four. Every month he's in the hospital. That's a drain for any person,
but Dave is there for his son.
"Dave is a real humanitarian. At the drop of a hat he will help any
charity in town," Laird added.
Steve Bone, president of the Robert Mayer Corp., described his
longtime friend as a man of compassion and selflessness who works
tirelessly for the community.
"Even his harshest critics would admit that," Bone said.
At 6 feet, 5 inches tall, Bone is a good two heads taller than
Garofalo, his sidekick around town. They sometimes appear at the same
fund-raisers. There are always fund-raisers.
There's the literacy trivia contest at the city's library. There's a
golf tournament to raise money for St. Bonaventure. And there are the
"burn-the-mortgage" fund-raisers for the Boys & Girls Club of Huntington
In a moment of some irony, it was at the Boys & Girls Club that
Garofalo appeared with his attorney to defend himself and deny the
accusations that he has misused his office, taken advantage of his
elected role and been less than honest with his constituents.
LIFE ON A BUMPY ROAD
It was 1994 when Garofalo finally won a seat on the Huntington Beach
City Council. Ominously, he took his oath of office 24 hours after Orange
County declared bankruptcy.
Early this year, he was named mayor and arranged a five-gun salute for
himself. He had cheerleaders, a marching band and chorus singers belting
out "Hello Davy" to the tune of "Hello Dolly."
But the celebration has been short-lived.
A publisher by trade, Garofalo has had a hand in publishing not only
the Huntington Beach Conference & Visitors Bureau guide and the Chamber
of Commerce Business Directory, but also his own feel-good newspaper, the
The publications, however, have helped drag him toward controversy and
the insinuation that he would vote favorably for those who advertised in
The controversies do not stop there. Investigations by the
Independent, the OC Weekly and the Los Angeles Times have turned up both
conflict and contradiction in the way Garofalo juggles his business and
In 1993, Garofalo bought a home in the 16200 block of Fairway Lane for
$215,000. Four years later, in September 1997, he sold the three-bedroom,
two-bath home, making only $1,500 on the deal. Without a home, Garofalo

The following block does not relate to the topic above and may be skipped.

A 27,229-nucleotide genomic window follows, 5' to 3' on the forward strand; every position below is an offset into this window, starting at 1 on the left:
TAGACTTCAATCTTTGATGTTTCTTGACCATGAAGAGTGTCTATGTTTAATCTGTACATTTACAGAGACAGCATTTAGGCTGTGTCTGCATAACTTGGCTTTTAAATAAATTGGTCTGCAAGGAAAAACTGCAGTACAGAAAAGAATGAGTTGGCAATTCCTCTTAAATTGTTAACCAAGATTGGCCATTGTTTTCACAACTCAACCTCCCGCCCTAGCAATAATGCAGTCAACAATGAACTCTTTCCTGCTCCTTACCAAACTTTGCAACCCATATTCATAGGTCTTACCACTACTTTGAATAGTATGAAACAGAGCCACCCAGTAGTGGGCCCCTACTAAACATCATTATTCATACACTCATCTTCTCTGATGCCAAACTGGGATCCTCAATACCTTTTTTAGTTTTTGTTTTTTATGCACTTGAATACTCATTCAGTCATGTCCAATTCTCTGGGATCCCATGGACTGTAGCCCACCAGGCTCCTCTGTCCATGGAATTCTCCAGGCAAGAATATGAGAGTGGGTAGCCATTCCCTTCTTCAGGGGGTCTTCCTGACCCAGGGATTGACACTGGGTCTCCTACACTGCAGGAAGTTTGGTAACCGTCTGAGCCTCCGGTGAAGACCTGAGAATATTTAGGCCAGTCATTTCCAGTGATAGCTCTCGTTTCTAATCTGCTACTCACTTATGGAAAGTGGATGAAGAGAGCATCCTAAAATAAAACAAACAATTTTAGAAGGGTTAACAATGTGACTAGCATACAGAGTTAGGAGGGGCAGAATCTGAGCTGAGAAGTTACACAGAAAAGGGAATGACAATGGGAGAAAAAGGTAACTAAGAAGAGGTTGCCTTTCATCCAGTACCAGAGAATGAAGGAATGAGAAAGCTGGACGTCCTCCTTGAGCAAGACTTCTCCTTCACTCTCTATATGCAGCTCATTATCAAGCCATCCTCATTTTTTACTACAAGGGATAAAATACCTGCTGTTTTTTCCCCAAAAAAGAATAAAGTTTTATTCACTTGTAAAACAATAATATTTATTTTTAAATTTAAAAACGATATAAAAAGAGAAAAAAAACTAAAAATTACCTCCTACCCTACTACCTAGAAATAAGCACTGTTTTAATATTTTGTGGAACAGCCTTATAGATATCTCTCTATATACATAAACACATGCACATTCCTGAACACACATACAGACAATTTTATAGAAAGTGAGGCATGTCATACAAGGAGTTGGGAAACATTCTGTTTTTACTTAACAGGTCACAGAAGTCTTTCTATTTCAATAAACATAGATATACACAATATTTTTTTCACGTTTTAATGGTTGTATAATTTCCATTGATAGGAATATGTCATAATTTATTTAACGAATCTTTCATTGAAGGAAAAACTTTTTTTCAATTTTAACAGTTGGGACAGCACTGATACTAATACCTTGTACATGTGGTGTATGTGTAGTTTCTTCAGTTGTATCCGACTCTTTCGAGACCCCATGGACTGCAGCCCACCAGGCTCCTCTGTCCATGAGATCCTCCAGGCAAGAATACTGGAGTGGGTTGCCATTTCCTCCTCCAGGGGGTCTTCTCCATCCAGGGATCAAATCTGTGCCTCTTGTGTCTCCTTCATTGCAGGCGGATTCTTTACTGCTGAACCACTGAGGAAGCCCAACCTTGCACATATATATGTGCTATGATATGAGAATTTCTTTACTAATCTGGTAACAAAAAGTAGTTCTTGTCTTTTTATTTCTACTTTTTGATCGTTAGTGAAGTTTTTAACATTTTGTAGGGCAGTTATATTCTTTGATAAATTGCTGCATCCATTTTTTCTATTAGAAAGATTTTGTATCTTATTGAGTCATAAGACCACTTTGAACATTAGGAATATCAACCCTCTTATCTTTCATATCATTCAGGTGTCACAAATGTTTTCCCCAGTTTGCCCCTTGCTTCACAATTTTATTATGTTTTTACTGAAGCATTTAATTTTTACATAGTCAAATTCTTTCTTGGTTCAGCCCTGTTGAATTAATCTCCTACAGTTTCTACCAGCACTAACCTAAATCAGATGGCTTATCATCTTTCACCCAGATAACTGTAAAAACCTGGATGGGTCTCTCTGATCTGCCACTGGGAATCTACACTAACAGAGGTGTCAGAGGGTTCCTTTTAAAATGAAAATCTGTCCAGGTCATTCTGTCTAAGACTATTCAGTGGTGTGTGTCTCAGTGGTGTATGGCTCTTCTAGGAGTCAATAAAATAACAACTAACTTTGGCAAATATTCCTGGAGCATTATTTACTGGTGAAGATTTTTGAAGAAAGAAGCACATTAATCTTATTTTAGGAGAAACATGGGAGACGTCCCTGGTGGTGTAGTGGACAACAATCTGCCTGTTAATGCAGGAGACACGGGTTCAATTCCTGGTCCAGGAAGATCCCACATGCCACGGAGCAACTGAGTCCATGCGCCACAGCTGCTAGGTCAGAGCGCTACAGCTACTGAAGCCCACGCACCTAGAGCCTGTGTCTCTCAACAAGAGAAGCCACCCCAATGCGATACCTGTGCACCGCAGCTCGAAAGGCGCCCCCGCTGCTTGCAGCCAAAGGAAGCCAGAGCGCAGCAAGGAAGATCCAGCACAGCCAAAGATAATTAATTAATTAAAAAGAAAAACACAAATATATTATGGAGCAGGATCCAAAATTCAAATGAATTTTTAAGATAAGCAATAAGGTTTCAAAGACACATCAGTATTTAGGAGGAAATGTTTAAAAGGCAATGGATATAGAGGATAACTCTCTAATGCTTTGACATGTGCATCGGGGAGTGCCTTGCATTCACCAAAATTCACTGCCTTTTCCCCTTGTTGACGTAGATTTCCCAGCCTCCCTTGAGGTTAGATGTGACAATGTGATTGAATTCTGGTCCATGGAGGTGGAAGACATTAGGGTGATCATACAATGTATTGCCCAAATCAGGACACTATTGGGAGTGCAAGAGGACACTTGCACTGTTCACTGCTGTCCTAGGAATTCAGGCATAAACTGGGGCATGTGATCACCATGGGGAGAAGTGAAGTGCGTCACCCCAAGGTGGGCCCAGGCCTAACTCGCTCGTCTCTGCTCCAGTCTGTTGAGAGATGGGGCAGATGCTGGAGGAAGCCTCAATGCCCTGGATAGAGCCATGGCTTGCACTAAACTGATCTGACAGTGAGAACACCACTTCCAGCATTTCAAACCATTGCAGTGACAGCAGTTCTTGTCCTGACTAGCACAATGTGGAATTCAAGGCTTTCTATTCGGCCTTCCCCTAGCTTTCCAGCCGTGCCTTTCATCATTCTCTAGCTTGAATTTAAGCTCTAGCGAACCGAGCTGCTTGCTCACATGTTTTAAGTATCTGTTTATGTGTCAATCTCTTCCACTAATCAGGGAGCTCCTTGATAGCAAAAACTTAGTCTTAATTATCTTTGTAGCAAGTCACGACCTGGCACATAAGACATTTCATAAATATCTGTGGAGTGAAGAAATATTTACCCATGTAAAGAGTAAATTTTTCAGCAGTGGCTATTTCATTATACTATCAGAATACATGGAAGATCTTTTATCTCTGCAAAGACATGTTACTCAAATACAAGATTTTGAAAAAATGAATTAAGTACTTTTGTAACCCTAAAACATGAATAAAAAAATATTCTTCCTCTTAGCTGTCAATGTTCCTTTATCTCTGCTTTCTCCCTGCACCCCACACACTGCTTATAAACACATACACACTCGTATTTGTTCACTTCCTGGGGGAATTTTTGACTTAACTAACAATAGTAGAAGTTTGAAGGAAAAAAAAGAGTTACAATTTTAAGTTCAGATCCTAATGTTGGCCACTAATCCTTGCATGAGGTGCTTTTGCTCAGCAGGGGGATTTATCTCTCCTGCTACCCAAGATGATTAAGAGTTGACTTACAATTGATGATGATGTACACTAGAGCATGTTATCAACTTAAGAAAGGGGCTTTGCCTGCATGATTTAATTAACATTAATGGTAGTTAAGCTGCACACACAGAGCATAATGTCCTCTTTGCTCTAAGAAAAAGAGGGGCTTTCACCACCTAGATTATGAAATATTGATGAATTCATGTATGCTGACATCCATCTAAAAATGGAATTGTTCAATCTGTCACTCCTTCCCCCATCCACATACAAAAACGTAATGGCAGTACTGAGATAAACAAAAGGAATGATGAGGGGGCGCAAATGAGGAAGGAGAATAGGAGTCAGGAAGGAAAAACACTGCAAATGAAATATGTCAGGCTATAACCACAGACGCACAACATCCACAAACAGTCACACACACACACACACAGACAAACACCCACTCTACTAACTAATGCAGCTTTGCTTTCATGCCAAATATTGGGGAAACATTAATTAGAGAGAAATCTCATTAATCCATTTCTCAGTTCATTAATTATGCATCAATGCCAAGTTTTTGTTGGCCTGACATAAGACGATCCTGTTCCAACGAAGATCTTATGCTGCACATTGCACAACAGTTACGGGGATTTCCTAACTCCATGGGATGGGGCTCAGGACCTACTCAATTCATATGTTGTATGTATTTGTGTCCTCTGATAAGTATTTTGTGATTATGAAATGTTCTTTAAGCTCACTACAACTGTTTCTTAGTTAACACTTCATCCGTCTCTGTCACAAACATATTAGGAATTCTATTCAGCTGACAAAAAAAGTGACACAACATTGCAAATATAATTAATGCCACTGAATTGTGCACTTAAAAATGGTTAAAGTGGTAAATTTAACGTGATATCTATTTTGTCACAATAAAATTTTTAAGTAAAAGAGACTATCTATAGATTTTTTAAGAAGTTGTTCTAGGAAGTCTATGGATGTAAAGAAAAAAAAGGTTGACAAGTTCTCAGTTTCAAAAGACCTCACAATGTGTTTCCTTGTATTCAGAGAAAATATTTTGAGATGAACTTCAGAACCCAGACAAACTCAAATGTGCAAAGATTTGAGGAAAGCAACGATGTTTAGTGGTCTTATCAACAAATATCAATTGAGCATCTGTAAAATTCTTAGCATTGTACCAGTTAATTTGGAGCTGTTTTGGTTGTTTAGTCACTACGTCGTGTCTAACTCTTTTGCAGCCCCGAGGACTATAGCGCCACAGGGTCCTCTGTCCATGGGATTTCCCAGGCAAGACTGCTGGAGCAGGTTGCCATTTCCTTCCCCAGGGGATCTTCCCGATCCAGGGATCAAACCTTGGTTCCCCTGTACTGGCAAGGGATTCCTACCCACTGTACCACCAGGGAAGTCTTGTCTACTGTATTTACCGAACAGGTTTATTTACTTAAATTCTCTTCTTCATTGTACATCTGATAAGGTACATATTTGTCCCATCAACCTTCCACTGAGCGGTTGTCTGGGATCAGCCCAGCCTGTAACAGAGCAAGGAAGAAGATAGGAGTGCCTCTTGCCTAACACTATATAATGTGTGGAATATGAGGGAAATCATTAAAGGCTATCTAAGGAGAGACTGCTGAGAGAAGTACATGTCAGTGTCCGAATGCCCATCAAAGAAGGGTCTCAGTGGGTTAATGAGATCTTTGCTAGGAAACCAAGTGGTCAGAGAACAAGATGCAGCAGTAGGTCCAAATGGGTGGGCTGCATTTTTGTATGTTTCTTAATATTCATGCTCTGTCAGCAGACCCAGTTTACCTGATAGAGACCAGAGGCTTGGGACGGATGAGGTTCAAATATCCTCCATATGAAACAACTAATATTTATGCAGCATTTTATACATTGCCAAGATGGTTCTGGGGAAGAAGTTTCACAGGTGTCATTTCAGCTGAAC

moved into a hotel with his mother, Phyllis.
That autumn, Garofalo managed to get his name on a preferred waiting
list for a home in the exclusive St. Augustine compound. In doing so, he
leaped ahead of hundreds of other potential home buyers to land the
tract's most coveted spot -- a two-story dream home at 19031 Poppy Hill Circle, which overlooks the Pacific Ocean.
But he didn't buy the home for himself. Instead, he agreed to purchase
the house for his buddy Pearson, for only a $1 profit.
Garofalo paid $565,000 for the house on July 27, 1997, and sold the
house the next day to Pearson for $625,000. The difference, he said,
covered upgrades in flooring and carpeting.
"I'm not really sure Dave got his buck," Pearson said recently.
Garofalo then bought a home at 630 Main St. on Sept. 3, 1998, after
putting $82,600 down.
Since the purchase of the Poppy Hill Circle tract house and
revelations that he received advertising revenue, the Orange County
district attorney's office, the Orange County Grand Jury and the Fair
Political Practices Commission began investigating the mayor for alleged
conflicts of interest.
Also, during the months of June and July, Garofalo was investigated by
the city attorney, who handed over the findings of her six-week probe to
the district attorney.
City Council minutes show Garofalo voted at least 35 times on issues
involving advertisers in the 1997 and 1998 visitors guides in the
one-year period, from Dec. 15 1997, to Dec. 15 1998, after he reportedly
sold his publishing rights to Laird in January 1998.
But there's never a rain cloud that lingers over Garofalo's parade for
long. Despite the pending investigations and the threat of a fine and
even jail time, Garofalo is ever the optimist and refuses to resign and
step back from the spotlight.
In a recent column published by the Independent, Garofalo puffed out
his chest again.
"It's not easy being mayor!" he wrote. "It's not easy being Dave
Garofalo! It's especially not easy being both."